To deliver reliable projections of the future change and improve our understanding of the underlying processes, climate models need to realistically capture the intricate interactions within the Arctic energy budget.

Figure 2: Schematic of the Arctic energy budget, adapted from Mayer et al. (2019). The size of the arrows is scaled by their relative magnitude.

Energy Budget in CMIP6

Results of our new study revealed that while the models perform reasonably well in some aspects there are also some systematic errors in certain major energy budget components. All CMIP6 models consistently underestimate the upward energy fluxes at the Arctic surface (Fs), as can be seen from Fig. 3. Differences are particularly large in the Nordic Seas where the CMIP6 multi-model mean shows a 30% lower net upward flux compared to observational estimates (REF). Deviations in Fs over the central Arctic are small, but substantial discrepancies are observed near the sea ice edge between Greenland and Svalbard, the Barents Sea, and the Norwegian Sea. The positioning of the sea ice edge varies among CMIP6 models, whereby they generally tend to underestimate the area of open water resulting in smaller net outgoing energy fluxes. Apart from sea ice, the sea surface temperature also has major effects on the vertical energy fluxes.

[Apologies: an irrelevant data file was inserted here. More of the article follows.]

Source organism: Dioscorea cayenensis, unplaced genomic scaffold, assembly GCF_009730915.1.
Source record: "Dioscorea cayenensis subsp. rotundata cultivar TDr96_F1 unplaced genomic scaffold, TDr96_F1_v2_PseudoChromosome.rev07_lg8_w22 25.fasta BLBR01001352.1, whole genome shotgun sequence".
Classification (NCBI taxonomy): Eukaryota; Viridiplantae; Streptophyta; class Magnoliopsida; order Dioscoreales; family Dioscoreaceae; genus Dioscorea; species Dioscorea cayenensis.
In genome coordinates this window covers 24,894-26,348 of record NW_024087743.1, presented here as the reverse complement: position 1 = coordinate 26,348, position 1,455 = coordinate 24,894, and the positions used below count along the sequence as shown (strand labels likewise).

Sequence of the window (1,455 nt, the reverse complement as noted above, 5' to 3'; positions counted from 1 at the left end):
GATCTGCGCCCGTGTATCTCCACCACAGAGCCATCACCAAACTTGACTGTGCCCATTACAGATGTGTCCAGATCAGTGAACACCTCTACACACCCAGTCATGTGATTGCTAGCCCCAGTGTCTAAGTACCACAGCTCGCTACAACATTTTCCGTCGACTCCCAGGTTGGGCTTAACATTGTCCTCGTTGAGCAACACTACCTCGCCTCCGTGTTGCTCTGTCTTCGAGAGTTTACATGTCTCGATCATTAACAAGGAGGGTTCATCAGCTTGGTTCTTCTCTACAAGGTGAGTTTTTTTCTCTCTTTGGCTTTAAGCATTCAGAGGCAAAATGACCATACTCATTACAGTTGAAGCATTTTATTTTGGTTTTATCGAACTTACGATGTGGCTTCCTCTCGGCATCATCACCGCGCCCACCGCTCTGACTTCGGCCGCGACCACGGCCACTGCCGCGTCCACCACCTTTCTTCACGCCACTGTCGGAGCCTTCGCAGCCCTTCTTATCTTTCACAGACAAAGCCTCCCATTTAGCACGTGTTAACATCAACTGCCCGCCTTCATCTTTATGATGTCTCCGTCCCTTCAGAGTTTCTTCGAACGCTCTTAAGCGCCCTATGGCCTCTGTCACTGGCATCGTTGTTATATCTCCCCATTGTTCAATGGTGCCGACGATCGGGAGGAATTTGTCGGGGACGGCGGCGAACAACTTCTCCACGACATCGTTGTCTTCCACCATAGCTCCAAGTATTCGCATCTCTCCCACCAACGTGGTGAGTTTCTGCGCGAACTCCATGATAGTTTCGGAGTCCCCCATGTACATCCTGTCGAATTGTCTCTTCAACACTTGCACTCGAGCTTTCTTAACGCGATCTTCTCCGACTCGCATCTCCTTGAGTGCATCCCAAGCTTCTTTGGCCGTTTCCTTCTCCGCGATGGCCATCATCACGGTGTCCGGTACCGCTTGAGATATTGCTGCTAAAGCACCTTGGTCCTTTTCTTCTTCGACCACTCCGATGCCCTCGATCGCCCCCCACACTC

Figure 3: Surface energy fluxes from observations (REF, left) and their difference to the CMIP6 multi-model mean (right). Note that fluxes are counted positive if directed from the atmosphere into the ocean.